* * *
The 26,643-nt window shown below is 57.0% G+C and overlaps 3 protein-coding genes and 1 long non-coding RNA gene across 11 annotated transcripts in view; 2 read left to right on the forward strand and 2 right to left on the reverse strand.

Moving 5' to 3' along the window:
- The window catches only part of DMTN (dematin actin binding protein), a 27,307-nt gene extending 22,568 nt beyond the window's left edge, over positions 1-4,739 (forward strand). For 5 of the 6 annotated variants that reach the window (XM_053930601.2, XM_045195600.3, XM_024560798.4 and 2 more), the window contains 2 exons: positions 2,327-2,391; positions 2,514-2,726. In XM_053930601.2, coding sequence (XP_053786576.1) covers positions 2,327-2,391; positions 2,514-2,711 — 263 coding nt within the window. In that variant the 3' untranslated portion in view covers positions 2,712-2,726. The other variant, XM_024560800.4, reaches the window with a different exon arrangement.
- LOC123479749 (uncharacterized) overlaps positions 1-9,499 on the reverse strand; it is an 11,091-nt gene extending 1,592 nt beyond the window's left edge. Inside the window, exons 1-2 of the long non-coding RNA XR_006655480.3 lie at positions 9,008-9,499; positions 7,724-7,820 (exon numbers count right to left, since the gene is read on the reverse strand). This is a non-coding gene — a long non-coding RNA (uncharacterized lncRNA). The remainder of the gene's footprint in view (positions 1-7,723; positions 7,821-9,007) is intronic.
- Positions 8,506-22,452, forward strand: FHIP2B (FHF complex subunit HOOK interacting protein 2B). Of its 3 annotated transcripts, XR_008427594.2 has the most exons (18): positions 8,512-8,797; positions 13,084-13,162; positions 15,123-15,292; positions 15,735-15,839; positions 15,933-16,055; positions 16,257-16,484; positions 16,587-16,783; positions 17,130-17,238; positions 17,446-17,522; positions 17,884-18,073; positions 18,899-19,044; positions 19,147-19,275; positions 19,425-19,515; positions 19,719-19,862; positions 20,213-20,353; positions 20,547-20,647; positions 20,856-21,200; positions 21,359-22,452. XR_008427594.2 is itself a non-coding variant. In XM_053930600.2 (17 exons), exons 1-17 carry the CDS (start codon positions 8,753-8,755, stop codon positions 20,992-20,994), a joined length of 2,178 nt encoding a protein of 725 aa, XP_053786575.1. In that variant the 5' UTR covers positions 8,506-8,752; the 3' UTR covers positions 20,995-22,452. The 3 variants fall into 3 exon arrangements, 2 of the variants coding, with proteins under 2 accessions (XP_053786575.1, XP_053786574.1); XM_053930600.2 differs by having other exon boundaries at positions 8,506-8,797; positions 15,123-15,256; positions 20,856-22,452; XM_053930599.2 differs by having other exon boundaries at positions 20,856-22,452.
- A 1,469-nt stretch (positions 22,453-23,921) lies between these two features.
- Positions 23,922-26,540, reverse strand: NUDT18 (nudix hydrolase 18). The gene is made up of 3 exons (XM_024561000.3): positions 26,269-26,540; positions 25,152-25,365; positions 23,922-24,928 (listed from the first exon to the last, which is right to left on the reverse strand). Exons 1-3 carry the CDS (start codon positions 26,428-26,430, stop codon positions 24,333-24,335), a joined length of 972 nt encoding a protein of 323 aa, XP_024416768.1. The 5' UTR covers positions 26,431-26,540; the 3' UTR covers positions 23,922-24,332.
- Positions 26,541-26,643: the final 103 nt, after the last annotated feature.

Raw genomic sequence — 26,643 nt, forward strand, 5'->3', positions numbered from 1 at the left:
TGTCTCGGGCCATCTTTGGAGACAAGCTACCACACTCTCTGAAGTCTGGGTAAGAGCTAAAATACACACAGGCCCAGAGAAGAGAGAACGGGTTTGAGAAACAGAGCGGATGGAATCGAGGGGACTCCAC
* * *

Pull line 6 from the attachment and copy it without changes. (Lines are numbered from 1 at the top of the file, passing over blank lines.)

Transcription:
- A 1,469-nt stretch (positions 22,453-23,921) lies between these two features.